Australian Strategic Defence Review – Reason to be proud of DR 2015 and A&D Masterplan teams


I would suggest that people interested in defence positioning take a look at the public version of the Australian Strategic Defence Review. For time constrained people, I suggest to just read the introductory National Defence Statement 2023 and the Executive Summary. These are concise strategic guiding statements that provide a clear route to the future. The Australian threat domain is different from South Africa, but there remain many parallels in where we are as countries and the effects that we can make on our regions of influence.

The key takeaways from the Australian Strategic Defence Review (SDR) that are applicable to South Africa at this moment in time are the following:

  1. The Terms of Reference for the SDR were issued on 3 August 2022 with a submission date of March 2023. This timeline was achieved while conducting five tasks that are relatable to the South African defence environment. The tasks were: a) outline the future strategic challenges facing Australia, which may require an Australian Defence Force operational response; b) identify and prioritise the estate, infrastructure, disposition, logistics and security investments required to provide Australia with the Defence force posture required by 2032-33; c) to provide Australia with the force structure required by 2032-33; d) outline the investments required to support Defence preparedness, and mobilisation needs to 2032-33; and e) outline funding needs to 2032-33 to ensure longer-term strategic investments are progressed. The output was to make recommendations in relation to Defence force structure, force posture, and preparedness over the period 2023-24 to 2032-33 and beyond. South Africa really needs something like this now and delivered in this timeline. This should be a review not a public participation event.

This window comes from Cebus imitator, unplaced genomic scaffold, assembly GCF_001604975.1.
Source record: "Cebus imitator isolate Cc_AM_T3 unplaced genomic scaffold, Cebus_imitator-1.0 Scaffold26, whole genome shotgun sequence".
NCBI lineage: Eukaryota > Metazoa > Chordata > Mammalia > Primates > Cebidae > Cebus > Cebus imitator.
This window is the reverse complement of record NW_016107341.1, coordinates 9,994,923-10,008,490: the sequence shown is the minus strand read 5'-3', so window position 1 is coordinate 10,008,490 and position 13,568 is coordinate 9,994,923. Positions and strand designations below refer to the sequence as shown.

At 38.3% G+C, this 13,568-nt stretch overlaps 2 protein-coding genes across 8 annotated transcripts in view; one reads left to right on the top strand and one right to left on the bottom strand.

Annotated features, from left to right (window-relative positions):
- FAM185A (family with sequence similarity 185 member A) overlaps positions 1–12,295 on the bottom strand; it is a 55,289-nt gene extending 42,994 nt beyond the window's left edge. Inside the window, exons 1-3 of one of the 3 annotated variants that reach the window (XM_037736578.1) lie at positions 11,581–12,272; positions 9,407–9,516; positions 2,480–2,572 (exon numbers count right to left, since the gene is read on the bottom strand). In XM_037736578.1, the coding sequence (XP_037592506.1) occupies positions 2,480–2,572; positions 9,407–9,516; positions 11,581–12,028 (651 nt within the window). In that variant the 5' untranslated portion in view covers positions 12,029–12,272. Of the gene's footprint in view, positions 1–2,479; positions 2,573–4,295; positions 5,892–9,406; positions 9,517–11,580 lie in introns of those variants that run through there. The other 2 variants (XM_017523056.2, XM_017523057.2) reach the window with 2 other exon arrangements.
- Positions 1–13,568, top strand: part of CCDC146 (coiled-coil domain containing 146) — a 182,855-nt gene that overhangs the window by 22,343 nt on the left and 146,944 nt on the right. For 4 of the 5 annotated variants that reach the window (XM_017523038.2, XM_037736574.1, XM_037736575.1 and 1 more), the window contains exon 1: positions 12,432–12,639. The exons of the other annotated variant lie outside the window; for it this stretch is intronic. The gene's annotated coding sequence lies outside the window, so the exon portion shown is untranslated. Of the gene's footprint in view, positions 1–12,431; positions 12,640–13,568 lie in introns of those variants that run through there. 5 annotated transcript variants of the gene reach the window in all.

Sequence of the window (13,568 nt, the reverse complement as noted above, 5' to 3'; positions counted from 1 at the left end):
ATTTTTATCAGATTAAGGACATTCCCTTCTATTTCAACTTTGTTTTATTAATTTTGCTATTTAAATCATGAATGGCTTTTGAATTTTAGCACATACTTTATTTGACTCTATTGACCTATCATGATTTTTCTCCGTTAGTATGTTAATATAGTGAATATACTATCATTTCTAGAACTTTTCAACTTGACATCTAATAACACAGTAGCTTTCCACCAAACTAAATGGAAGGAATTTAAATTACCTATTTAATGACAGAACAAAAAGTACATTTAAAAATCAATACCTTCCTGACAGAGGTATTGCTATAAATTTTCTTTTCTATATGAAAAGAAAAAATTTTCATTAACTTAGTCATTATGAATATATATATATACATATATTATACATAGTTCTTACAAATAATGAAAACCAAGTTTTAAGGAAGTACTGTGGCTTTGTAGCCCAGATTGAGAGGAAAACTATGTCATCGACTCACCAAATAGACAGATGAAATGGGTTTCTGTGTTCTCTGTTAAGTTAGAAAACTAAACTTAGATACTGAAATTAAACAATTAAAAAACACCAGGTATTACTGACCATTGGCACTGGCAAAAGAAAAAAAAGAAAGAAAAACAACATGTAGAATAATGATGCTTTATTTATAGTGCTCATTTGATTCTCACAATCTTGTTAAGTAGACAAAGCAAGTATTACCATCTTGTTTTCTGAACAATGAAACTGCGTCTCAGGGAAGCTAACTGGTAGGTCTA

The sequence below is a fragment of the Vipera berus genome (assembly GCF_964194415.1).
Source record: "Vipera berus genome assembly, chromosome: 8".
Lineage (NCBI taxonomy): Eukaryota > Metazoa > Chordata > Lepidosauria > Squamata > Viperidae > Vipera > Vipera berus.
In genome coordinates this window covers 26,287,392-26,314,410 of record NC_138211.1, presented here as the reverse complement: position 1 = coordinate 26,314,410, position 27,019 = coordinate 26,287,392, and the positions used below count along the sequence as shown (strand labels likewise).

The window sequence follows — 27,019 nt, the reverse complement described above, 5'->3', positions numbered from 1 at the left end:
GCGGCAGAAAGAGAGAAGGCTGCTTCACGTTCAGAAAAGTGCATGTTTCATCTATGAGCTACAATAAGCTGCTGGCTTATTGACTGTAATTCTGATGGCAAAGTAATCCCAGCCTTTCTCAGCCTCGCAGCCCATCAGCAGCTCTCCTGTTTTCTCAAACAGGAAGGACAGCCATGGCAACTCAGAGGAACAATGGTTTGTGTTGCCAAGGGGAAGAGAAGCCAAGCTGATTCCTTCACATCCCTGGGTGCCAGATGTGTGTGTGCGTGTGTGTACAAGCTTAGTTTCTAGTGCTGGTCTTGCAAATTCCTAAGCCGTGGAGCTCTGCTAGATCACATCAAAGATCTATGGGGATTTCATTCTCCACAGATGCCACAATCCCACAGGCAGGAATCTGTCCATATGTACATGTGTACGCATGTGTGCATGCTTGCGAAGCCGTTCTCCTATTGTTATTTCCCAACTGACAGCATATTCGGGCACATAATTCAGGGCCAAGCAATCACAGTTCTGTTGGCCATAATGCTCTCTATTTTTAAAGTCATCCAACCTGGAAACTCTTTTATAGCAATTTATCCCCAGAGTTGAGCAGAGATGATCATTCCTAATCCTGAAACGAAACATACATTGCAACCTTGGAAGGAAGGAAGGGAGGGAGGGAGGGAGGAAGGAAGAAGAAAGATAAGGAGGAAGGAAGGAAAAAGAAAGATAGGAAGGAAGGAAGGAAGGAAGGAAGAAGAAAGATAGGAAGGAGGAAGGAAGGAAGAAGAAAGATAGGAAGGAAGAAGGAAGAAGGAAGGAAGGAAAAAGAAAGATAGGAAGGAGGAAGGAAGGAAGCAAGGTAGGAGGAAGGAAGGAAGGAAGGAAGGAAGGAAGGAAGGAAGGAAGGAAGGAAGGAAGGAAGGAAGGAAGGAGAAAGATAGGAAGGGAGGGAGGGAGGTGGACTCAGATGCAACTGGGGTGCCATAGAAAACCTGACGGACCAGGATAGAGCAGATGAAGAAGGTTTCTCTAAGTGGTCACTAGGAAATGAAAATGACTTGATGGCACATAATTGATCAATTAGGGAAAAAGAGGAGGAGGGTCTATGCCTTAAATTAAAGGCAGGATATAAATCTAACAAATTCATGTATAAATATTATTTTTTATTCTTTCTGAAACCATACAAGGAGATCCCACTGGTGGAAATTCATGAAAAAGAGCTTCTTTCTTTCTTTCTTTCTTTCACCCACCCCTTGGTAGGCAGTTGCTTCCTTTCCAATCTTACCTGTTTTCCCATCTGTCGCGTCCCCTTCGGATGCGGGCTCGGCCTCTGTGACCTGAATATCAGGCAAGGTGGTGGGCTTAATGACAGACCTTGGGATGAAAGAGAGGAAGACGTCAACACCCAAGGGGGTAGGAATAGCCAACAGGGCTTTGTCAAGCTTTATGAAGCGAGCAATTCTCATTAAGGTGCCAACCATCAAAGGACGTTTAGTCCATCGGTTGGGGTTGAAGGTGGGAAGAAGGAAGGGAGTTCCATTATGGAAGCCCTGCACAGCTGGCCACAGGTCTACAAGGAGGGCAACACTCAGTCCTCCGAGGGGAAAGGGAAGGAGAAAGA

2. The SDR overarching thinking is that their nation and its leaders must take a much more whole-of-government and whole-of-nation approach to security. National Defence is a whole-of-government approach. This is necessary to achieve the SDR objective of the provision of recommendations that seek to maintain sovereignty, security and prosperity. Recommendations which enhance security and build economic resilience include: a) efforts to recruit, train and skill more Australians for jobs in defence and related industries; b) investments in research and development, manufacturing, and supply chains; and c) commitments to increasing output of domestically produced renewable energy, improving our domestic fuel reserves, and establishing a civil maritime strategic fleet. Point “c” is an interesting element for a defence strategy document, the civil maritime strategic fleet rings true for South Africa. Forward thinking Operation Phakisa aligned with this.